The Advocate just released it’s “Person of the Year,” and they’ve gone the way of TIME magazine with its honor going to Pope Francis. Surprised? Here, editors explain their decision:
Pope Francis is leader of 1.2 billion Roman Catholics all over the world. There are three times as many Catholics in the world than there are citizens in the United States. Like it or not, what he says makes a difference. Sure, we all know Catholics who fudge on the religion’s rules about morality. There’s a lot of disagreement, about the role of women, about contraception, and more. But none of that should lead us to underestimate any pope’s capacity for persuading hearts and minds in opening to LGBT people, and not only in the U.S. but globally.
The remaining holdouts for LGBT acceptance in religion, the ones who block progress in the work left to do, will more likely be persuaded by a figure they know. In the same way that President Obama transformed politics with his evolution on LGBT civil rights, a change from the pope could have a lasting effect on religion.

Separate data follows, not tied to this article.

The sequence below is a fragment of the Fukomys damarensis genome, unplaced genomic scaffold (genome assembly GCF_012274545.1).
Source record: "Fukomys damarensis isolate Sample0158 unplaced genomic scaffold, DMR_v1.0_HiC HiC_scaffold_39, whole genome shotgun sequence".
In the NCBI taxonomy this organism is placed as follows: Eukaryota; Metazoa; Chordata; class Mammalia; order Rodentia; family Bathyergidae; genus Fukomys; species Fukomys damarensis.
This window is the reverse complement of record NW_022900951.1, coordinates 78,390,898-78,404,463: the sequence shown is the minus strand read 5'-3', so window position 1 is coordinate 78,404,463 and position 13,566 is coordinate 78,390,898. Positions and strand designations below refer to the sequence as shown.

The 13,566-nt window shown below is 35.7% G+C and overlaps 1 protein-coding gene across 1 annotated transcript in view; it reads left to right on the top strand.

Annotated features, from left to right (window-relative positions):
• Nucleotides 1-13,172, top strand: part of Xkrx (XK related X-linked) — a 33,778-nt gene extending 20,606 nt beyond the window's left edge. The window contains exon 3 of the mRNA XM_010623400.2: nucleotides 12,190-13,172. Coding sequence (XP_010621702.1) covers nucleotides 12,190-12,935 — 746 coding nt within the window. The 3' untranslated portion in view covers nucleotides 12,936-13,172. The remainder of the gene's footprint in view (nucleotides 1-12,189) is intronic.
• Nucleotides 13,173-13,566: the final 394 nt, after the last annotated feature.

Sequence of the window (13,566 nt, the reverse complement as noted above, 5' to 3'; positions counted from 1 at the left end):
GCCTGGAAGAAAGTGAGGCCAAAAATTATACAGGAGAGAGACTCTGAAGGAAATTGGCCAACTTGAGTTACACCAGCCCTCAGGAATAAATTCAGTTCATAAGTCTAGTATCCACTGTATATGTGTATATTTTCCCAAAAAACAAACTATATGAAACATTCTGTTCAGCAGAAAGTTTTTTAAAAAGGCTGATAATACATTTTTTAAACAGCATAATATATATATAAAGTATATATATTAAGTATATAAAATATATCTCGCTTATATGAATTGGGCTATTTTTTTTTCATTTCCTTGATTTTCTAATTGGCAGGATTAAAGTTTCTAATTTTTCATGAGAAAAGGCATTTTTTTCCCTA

Pope Francis's stark change in rhetoric from his two predecessors — both who were at one time or another among The Advocate's annual Phobie Awards — makes what he's done in 2013 all the more daring. First there's Pope John Paul II, who gay rights activists protested during a highly publicized visit to the United States in 1987 because of what had become known as the “Rat Letter” — an unprecedented damning of homosexuality as “intrinsically evil.” It was written by one of his cardinals, Joseph Ratzinger, who went on to become Pope Benedict XVI. Since 1978, one of those two men had commanded the influence of the Vatican — until this year.